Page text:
Please sign the online petitions below to express your solidarity and support for the actions proposed by the Environment Ministry in the show cause notices
Petition for action against Mundra Port and SEZ
Petition for action against OPG Power Project

* If you face any difficulty in signing the petitions, please mail us on mass.kutch@gmail.com

Friday, May 29, 2009

Public hearing for OPG Power Project in Bhadreshwar village, 29th May, 2009.

The public hearing for EIA clearance for OPG’s power plant in Bhadreshwar was held on 29th May 2009. The venue was Chokhanda Mandir, Bhadreshwar village, Mundra Taluk. The Gujarat Pollution control Board Regional Officer, J.D.Kalyani and Kutch Additional Collector Shri.Vaghela chaired the meeting. OPG project director Mr.Padmanabhan and company officials were present. Also, officals from Detox corporation, the Surat based agency that carried out the EIA were present.


A huge number of people numbering over 2000 persons from affected villages participated in a 2 km rally which ended in the venue of the public hearing. This included traditional fisherfolk, Salt pan workers, Pastoralists, farmers and other villagers from Bhadreshwar, Sangad, Wandi, Luni, Hatdi, Pavdiara and other villages, likely to be affected by the project. The venue was filled to capacity and there were more people waiting outside trying to participate in the public hearing.







Shri.J.D.Kalyani gave an outline of the environmental clearance process. The project details were presented by an official of Detox corporation. After his presentation, several locals held the mike and explained their view on the project, listing out various issues in the proposed power plant.









The issues are listed below:

  1. MASS Leaders raised the issue of the fisherfolk. Randh Bhadreshwar Bander, which is situated 5 km from Bhadreshwar village and home to over 5000 fisherfolk has not been mentioned anywhere in the OPGs’ report, which is supposed to provide details of habitations in a 10 km radius. In fact, as per the latittude- logitude of the power plant provided in the EIA report, the power plant is coming up exactly on Randh Bander. Since 2004, the fisherfolk have been submitting memoranda to the district administration to recognize the Bander land as a Fish landing centre. A Gujarat Government report of 2004 recommends that the Randh Bander be developed into a modern fish landing centre. In this situation, the OPGs are planning to install a power plant and a desalination plant which will discharge pollutants in the air, highly saline water and warm water into the sea, which will affect the marine ecology. Fishing is the sole occupation of the traditional fisherfolk and deprived of it they will perish. To pacify the fisherfolk, the company officials promised to provide water to the fisherfolk from the desalination plant. But, the fisherfolk were unanimous in opposing the OPG power project and exclaimed, “We will bear lathi and bullets, but we will not let the OPGs near our land ”.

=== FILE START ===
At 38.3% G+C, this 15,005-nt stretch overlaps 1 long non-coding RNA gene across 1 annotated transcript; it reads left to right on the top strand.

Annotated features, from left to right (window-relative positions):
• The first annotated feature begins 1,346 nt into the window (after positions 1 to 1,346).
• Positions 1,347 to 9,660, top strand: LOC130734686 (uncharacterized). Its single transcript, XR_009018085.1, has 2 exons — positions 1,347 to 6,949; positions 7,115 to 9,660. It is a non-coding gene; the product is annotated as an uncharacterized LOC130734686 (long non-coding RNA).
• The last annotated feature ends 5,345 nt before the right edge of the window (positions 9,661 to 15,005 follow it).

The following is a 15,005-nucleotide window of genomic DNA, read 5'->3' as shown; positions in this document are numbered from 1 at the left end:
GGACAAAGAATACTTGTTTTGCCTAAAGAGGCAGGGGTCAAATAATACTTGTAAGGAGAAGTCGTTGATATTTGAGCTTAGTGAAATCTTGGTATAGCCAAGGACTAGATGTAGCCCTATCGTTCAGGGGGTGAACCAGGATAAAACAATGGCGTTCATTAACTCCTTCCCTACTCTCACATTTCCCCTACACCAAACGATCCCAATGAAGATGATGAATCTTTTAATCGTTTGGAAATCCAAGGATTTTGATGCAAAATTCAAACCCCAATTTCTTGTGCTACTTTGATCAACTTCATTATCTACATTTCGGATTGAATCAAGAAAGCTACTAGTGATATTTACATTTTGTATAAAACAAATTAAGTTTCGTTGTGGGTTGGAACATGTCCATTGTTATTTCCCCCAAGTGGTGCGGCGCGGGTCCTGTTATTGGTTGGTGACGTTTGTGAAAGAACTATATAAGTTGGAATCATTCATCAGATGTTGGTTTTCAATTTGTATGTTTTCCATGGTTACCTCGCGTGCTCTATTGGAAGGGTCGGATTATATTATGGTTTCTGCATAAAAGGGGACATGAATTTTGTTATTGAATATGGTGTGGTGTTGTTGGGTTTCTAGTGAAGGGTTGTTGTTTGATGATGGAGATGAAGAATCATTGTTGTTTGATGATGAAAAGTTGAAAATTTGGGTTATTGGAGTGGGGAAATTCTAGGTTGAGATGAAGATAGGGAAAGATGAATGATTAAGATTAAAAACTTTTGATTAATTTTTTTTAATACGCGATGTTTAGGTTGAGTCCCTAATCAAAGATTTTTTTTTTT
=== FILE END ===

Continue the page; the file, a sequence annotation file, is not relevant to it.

1. Villagers of Bhadreshwar dismissed the claim that the OPG power project is 5 km away from the nearest habitation. Within 5 km of the power project are the 5000 fisherfolk in Randh Bander, Bhadreshwar village with a population of over 6000 and over 5000 salt pan workers. Also, as per revenue records, the land on which the power plant is proposed, has not yet been procured by the OPGs. Local villagers asked, “When the land is not yours, how can you seek permission to build something on it?”. The company officials had no reply to these questions.

  1. There are nearly 5000 acres of salt pans in the area around the proposed power plant. The salt pans produce over 5000 tonnes of salt every month valued at over 15 crores. Already, the salt pans are facing difficulties due to pollutants that emerge from industries, 10 kms away, that burn around 400 tonnes of coal per month. Now with a power plant hardly 2 kms away, that burns around 90,000 tonnes of coal per month, the salt pans will be seriously affected and the salt produced will be unsuitable for consumption and the salt pans will be forced to close down. Bikha Bhai, speaking on behalf of the salt pan association stated, “We have been pursuing our traditional livelihoods for decades. Now this project is threatening to snatch our livelihoods from us. We are against this project and our fight will not stop with this public hearing. If the project is cleared at the state level, we will go to the central government. If it cleared there, we will go to the courts. If it is still cleared, 10,000 of us, including salt workers and fisherfolk in this area will lay down our lives before this project is implemented”.

  1. Traditional pastoralists also opposed the project on the grounds that the project will adversely affect them and their livelihoods.


  1. The Sarpanch of Bhadreshwar viillage, Shri.Umar bhai took a strong stand against the project, on behalf of all the communities in Bhadreshwar Village. He said that companies like OPG state that they will take precautions, but in our experience, nothing is done in reality to protect the local environment. He quoted the example of the Adanis who had given several promises but nothing was implemented. He stated that this is not a question of Hindu-Muslims, the entire village is with the fisherfolk and united in opposing the OPG project.
  2. As a sign of their Gandhian protest against the OPG power project, none, not even one of the 2000 people touched the food, not even water that was kept next to the venue, in a OPG food stall which looked deserted.
  3. Soni Ben from lok Adhikar Manch said that widows in the area had been long demanding for 5 acres of land each, from the collector. But the collector refuses to even meet them But, when industries ask for land, the collector eagerly agrees to their demands. She said that the project will be of no use to the village and hence she is against the project.